To address the challenges facing the U.S. intelligence community in the 21st century, congressional and executive branch initiatives have sought to improve coordination among the different agencies and to encourage better analysis. This report discusses these challenges and efforts the current and previous Administrations and Congresses have taken and are taking to address them. The report includes criticism of the intelligence community's efforts regarding Iraq, Iran, and other areas. Improved analysis remains a key goal in these discussions.
Defense Authorization and Appropriations Bills: FY1970-FY2010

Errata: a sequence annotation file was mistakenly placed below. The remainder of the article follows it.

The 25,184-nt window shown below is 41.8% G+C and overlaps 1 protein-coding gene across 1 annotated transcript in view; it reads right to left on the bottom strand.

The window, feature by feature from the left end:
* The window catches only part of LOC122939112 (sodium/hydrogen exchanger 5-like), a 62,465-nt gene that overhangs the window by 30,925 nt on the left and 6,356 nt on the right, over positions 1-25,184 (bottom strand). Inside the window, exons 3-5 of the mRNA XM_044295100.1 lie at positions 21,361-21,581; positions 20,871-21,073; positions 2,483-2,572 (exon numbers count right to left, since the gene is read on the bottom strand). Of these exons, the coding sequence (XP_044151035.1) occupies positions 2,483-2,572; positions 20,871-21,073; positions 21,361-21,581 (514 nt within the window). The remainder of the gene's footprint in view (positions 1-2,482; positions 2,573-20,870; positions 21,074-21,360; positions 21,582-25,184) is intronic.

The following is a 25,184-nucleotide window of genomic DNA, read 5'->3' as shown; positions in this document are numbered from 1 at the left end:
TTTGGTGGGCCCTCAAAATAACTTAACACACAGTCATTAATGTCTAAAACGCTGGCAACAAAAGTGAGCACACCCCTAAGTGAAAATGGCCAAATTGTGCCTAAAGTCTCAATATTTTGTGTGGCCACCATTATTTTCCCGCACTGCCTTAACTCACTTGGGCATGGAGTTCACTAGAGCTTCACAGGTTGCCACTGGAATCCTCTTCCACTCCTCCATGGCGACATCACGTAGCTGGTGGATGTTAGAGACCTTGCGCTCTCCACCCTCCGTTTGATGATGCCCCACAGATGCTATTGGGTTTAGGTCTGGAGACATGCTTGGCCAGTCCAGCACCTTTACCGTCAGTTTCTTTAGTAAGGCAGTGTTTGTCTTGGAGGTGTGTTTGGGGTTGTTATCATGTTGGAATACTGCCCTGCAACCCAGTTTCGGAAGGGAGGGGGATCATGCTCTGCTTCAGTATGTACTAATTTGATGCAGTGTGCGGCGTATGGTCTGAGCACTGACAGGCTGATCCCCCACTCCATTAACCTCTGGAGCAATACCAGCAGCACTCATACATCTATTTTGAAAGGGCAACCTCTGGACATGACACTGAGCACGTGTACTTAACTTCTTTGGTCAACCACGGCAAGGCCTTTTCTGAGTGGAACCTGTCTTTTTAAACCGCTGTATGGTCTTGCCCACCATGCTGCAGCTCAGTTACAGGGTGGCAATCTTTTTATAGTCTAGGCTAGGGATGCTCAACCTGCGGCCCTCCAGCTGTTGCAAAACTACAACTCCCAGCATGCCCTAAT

The passage of the Department of Defense (DOD) authorization and appropriations bills through Congress often does not follow the course laid out in textbooks on legislative procedure. Tracking DOD authorization or appropriations bills can often be confusing and time-consuming. This report is a research aid, which lists the DOD authorization bills (Table 1) and appropriations bills (Table 2) for FY1970-FY2010. This report includes all the pertinent information on the passage of these bills through the legislative process: bill numbers, report numbers, dates reported and passed, recorded vote numbers and vote tallies, dates of passage of the conference reports with their numbers and votes, vetoes, substitutions, dates of final passage, and public law numbers. Key definitions are also included.
U.S. National Science Foundation: Major Research Equipment and Facility Construction